Partners in healing? The perceived roles of the clergy and funeral directors

If you ask the average man or woman on the street if ministers and funeral directors work well together, the answer will almost always be yes. The public perception is that both are necessary to the funeral experience. So naturally, it's in the best interest of both groups to maintain cordial, productive relationships with each other. And clearly, families win when funeral directors and ministers work as a team.

But if you ask funeral directors and even some clergy about that relationship, the answers are likely to be all over the chart. Some view each other as unavoidable characters or just necessary evils to get the job done. Others will express a gratitude that they are both there to support each other and the family. Still other funeral directors and ministers care little either way. They just see each other as part of the process and give little thought as to their roles.

There are three reasons this issue – and this relationship – needs more review and discussion. First, funeral directors and members of the clergy each share the responsibility to make end-of-life events meaningful, so that survivors come to terms with the death experience and have some guidance as they begin the new journey forward. Second, each professional brings unique skills to this event that meet the requirements of official government bodies or religious traditions. Third, each can affect the reverence for human life and the way life can be celebrated.

The obvious question, then: Why wouldn't funeral directors and the clergy look forward to and welcome strong relationships? The first answer is a simple one. EGO. Each profession believes it can act in isolation. This becomes clear when we hear funeral directors and clergy talk about the ownership of the family of the decedent. The funeral director refers to the survivors as "my family" or "I listen to the one who pays my bills". The minister insists family members are primarily his or her parishioners, and that the church values some things over others when it comes time to memorialize the dead.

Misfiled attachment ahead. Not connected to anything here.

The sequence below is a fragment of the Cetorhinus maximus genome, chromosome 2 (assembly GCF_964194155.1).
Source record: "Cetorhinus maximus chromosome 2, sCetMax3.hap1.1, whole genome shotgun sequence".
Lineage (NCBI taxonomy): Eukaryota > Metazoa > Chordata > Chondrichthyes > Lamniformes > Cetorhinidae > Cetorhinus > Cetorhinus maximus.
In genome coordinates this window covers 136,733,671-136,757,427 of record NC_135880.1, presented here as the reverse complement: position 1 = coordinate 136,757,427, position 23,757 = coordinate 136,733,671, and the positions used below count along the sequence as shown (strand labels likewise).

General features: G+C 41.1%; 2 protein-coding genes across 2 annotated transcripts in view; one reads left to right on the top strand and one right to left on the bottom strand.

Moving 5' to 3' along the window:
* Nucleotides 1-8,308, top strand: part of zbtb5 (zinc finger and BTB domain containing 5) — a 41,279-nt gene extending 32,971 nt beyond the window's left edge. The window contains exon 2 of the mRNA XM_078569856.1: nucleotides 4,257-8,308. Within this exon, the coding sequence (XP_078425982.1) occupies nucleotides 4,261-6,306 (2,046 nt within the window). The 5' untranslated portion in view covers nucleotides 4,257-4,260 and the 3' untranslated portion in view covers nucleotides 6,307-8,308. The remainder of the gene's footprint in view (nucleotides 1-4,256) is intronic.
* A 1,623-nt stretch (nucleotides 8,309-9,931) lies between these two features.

We don?t like to think of a person who is called to God as someone with a large ego, but I recall a professor telling us in seminary, "In what other profession can an individual expect 300 or more people to sit for an hour and listen to you tell them how to live their lives?"

The only profession I've found in which egos are just as big is funeral service. The first time I spoke on funeral-director clergy relationships, I remember a friend of mine saying, "Just tell those ministers to stay out of my way." This funeral director didn't mean to express any lack of respect for the clergy, but he had just helped plan a couple of arrangements in which a minister had influenced the family to choose a direct cremation or other minimal service. He encouraged this by saying that "the church service did not require a casket and they are overpriced anyway." It affected that funeral director's bottom line and he felt helpless to change it. He then began to rant about how we have left our traditional values behind and how ministers are not helping the situation. He even began to quote scripture (out of context) to make sure I understood his point clearly. The irony: This same funeral director will complain if the family wants a church service where the preacher or preachers "go on" too long.

At the same time, some ministers tell me, "There is no need to spend $4,000 on a casket when it is only going in the ground. It isn't going to make the funeral anymore meaningful." But the same ministers will encourage their congregations to purchase upgraded furniture or liturgical symbols for their sanctuaries that cost thousands more. It could easily be said of those church upgrades, "They will not put you any closer to God."

In this series of monthly features for FuneralWire, I hope to explore the traditional roles of the clergy and funeral directors to see if we can discover the roots of perceptions that work against better teamwork. We will look for renewed ways in which to look at the complementary roles both play in the healing process. And I hope we will discover how, at a time when so much has changed about churches and religion in America, funeral directors need to revisit their understanding of liturgical models that guide how they can direct the funerals of those who adhere to a particular faith.

We will take a look at whether the emerging role of the "celebrant" is seen as a renewed commitment to ceremony or as a threat to traditional clergy – someone who might not adequately consider the family or the decedent's religious tradition and instead, replace it with a tradition of his or her own. In upcoming features, we?ll also look at ways to improve relationships, and at how some funeral homes are enjoying success by renewing their relationships with local pastors, priests, rabbis, imams and other religious leaders in ways that go beyond, "lets have lunch" or "let's buy a suit once a year for the minister."

I hope this series will become a dialogue in which you share ideas and participate. I believe this is a timely conversation that will remind us that funeral directors and ministers are meant to be "partners in healing."

The Rev. Michael Fronk is an ordained Baptist minister and the chaplain of Stetson University in DeLand, Florida. He has worked with funeral homes for 20 years on pre-need marketing and improving relationships with clergy. He can be reached at 407-718-4596 or